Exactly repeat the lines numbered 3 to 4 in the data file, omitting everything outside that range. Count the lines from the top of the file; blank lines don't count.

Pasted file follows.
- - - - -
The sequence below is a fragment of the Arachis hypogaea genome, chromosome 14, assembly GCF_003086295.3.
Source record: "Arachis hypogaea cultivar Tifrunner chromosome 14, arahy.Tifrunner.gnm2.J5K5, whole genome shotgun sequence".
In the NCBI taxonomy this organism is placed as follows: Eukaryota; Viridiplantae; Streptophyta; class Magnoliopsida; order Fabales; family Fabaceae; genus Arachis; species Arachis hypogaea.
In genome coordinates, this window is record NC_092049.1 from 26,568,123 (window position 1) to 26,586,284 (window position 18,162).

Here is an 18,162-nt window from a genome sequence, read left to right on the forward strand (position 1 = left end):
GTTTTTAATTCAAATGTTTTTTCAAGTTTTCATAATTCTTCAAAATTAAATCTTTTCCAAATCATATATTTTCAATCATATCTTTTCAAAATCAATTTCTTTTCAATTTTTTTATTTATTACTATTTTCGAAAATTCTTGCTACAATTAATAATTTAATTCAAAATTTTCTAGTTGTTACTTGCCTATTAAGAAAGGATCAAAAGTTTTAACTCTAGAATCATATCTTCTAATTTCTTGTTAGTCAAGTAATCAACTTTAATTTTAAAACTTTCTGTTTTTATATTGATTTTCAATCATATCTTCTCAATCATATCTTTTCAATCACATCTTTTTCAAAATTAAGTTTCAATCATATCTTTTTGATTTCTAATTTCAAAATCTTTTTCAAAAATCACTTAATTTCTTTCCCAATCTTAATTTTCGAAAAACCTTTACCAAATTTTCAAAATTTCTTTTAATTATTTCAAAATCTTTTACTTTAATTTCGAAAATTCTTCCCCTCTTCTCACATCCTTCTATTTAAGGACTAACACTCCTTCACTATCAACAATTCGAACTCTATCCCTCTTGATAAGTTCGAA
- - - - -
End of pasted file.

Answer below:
In the NCBI taxonomy this organism is placed as follows: Eukaryota; Viridiplantae; Streptophyta; class Magnoliopsida; order Fabales; family Fabaceae; genus Arachis; species Arachis hypogaea.
In genome coordinates, this window is record NC_092049.1 from 26,568,123 (window position 1) to 26,586,284 (window position 18,162).